Film Review – The Revenant
Leonardo DiCaprio and Tom Hardy go toe to toe in this stunning film from Academy Award Winning Director Alejandro González Iñárritu “Inspired by actual events”.
The primary event inspiring this narrative being the near fatal mauling of 19th Century American Frontiersman Hugh Glass by a grizzly bear in South Dakota in August 1823, previously told on film in 1971’s Man in the Wilderness, starring Richard Harris.
DiCaprio stars this time around, as Glass, one man in an ill-fated expedition that comes under attack not only from wild animals, but also Indians, the elements and each other, when men turn on one another as they fight for survival in the desolate wilderness.
Shot in Montana, California, Argentina, and Fortress Mountain Resort British Columbia, Iñárritu insisted on recreating conditions as faithfully as possible, and uses only natural light to incredible effect.
The opening battle scene between the fur trappers of Glass’s party, and a fierce tribe of Indians felt so real that I expected arrows to come flying out of the screen and into the audience.
As this breathtaking sequence unfolded, I knew this would be a film that I will see again at the first available opportunity.
I watched it on the Fox lot in Los Angeles, a day before meeting Historian and Mountain Man Clay Landry, the film’s period advisor who coached the actors on fighting weapons and methods, survival skills and general badassery.
DiCaprio is sensational as the mortally wounded Glass, left behind after the bear attack by his Captain, Andrew Henry (Domhnall Gleeson), under the watchful eye of a young man Jim Bridger (Will Poulter) and (the utterly compelling Tom Hardy as) a criminal John Fitzgerald, who stay with Glass as he struggles to stay alive.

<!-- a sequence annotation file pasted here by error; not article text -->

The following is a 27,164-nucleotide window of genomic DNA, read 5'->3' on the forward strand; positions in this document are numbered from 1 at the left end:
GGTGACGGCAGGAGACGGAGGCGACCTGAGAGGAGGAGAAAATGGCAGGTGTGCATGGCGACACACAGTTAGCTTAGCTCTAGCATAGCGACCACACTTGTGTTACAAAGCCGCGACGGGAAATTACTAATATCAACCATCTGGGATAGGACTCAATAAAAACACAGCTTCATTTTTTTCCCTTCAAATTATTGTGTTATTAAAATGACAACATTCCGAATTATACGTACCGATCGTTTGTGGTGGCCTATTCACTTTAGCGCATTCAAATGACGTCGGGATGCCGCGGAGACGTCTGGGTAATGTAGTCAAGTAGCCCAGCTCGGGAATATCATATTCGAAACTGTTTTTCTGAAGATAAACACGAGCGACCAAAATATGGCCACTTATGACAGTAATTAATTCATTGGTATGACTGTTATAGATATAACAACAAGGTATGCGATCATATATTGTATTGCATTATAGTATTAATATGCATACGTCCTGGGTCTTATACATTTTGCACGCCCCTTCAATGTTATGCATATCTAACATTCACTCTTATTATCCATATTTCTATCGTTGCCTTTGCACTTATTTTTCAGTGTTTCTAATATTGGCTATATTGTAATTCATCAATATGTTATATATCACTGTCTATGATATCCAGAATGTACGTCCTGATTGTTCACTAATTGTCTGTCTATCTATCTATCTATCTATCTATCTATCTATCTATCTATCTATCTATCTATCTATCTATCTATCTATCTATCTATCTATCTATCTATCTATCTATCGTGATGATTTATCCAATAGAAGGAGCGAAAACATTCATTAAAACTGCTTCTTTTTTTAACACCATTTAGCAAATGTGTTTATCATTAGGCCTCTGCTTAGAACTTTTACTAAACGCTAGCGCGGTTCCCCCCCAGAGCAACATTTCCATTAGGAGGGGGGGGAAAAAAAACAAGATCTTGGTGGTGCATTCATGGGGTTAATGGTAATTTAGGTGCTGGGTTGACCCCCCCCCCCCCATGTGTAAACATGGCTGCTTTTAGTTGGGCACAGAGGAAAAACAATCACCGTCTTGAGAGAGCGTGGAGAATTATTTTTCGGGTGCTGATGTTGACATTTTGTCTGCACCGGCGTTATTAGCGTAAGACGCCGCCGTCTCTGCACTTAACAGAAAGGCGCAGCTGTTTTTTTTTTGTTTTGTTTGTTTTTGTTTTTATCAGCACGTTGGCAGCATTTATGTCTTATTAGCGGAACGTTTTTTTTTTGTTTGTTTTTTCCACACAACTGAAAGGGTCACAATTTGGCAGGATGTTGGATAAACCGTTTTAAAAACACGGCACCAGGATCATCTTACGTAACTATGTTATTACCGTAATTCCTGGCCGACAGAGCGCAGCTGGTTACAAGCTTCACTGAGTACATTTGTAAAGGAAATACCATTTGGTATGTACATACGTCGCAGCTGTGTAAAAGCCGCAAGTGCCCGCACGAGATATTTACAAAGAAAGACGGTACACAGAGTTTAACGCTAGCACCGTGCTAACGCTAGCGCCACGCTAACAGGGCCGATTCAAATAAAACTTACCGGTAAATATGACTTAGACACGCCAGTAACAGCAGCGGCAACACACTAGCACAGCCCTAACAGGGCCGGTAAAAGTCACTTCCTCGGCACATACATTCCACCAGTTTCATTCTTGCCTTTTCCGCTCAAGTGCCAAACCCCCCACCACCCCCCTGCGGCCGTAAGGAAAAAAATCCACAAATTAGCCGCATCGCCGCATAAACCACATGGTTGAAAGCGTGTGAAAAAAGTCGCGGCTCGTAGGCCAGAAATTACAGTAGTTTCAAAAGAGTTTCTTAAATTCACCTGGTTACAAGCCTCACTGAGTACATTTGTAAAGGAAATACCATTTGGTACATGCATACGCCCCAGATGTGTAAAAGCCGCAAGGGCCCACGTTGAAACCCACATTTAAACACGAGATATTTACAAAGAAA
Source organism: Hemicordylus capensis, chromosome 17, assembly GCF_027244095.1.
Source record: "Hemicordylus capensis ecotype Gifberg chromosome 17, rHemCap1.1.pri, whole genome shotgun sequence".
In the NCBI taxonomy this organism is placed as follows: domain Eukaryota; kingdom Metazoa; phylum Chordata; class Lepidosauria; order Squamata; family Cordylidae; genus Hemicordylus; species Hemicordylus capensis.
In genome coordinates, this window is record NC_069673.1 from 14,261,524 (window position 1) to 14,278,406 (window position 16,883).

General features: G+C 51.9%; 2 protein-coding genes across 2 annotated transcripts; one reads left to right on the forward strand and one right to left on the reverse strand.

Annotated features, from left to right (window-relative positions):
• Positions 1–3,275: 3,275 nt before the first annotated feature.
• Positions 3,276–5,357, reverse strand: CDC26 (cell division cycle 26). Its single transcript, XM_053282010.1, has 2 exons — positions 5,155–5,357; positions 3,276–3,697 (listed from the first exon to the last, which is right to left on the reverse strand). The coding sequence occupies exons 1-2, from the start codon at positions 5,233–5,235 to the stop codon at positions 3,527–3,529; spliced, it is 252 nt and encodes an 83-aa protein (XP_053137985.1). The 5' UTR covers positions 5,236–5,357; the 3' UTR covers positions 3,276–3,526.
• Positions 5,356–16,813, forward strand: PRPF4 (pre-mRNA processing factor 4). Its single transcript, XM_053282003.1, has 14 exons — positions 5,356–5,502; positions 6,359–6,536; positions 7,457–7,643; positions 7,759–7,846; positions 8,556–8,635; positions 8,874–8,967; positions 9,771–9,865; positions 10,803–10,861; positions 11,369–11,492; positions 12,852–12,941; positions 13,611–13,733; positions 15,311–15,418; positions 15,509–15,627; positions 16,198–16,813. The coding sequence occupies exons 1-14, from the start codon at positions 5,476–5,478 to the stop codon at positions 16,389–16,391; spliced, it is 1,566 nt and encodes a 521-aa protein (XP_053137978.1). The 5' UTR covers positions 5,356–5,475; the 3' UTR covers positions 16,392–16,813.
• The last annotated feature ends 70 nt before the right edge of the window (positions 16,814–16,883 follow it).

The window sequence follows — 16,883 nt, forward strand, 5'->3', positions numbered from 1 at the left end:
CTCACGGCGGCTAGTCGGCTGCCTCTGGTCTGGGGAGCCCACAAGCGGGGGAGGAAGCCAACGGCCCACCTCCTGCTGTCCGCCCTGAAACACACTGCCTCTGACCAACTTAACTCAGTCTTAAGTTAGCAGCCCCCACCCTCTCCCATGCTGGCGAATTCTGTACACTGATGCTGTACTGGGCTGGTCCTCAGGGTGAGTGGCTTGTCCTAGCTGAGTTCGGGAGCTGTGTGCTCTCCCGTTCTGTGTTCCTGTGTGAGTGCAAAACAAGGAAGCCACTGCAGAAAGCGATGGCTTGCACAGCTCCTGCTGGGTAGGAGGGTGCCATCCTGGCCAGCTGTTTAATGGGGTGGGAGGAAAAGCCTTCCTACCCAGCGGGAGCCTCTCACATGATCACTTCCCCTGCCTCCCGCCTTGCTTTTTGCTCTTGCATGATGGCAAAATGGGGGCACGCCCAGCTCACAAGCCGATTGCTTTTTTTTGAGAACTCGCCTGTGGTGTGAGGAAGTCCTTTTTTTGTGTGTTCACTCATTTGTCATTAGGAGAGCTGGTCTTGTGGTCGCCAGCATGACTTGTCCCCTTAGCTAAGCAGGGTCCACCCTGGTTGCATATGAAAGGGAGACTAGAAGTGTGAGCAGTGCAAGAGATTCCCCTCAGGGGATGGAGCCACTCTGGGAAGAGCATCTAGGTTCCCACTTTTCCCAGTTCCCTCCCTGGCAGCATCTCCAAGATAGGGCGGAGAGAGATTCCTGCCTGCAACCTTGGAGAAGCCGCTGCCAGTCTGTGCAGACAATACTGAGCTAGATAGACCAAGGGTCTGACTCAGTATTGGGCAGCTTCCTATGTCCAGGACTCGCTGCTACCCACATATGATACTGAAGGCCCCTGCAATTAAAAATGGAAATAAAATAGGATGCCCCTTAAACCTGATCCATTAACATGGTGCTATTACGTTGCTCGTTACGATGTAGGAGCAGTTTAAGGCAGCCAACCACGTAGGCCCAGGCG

Fitzgerald’s actions once he is left as guardian puts Glass in peril, and revenge was what partly motivated Glass to crawl back to civilisation several hundred miles away over six agonising weeks through some of the harshest terrain on the planet.
The Revenant is Bloodthirsty, Brutal and Brilliant.
This updated version of events offers a different interpretation, with many of the same ingredients that will be familiar to fans of the 1971 film.
A bible left by Bridger with Glass is represented by a water flask with an eternity symbol on it.
Glass is the father of a Pawnee Indian boy, another crucial motivating factor in his will to live.
Left half buried in a shallow grave, his rifle taken from him, along with all items that may have offered any assistance in his bid to reach safety, DiCaprio cuts a searing figure, in a role that is up there with his best ever efforts including The Aviator and The Departed.
The actor insisted on reenacting events as authentically wherever possible, including catching and eating raw fish, biting into raw Bison liver and swimming in freezing rivers and streams.
The film poses the obvious question of whether nature is an adversary or an ally of men, and it’s a different answer for Europeans or Native Americans.
This narrative is more focused on the inclusion of the American Indian aspect than the 1971 film, and provides a particularly spiritual dimension with their traditions of being in harmony with the elements and creatures of the area at odds with the trappers commercial goals to skin as many critters as they could.
Iñárritu continues his track record of insanely jaw-dropping cinematography, that left me wondering how he managed a tracking shot of a horse and rider going off a cliff into a tree.
This was an era of kill or be killed, and as such it is a brutally violent film, with none of the comedy of a Tarantino story, but in some ways Iñárritu has “out-Tarantino-ed Tarantino” in his desire to present the blood-soaked reality of life on the Frontier.
History and legend spring to life in this breathtaking big screen spectacular.
Shot and scored with Precision. A riveting account of actual events.
And one you will re-watch multiple times.
4 & 1/2 Stars.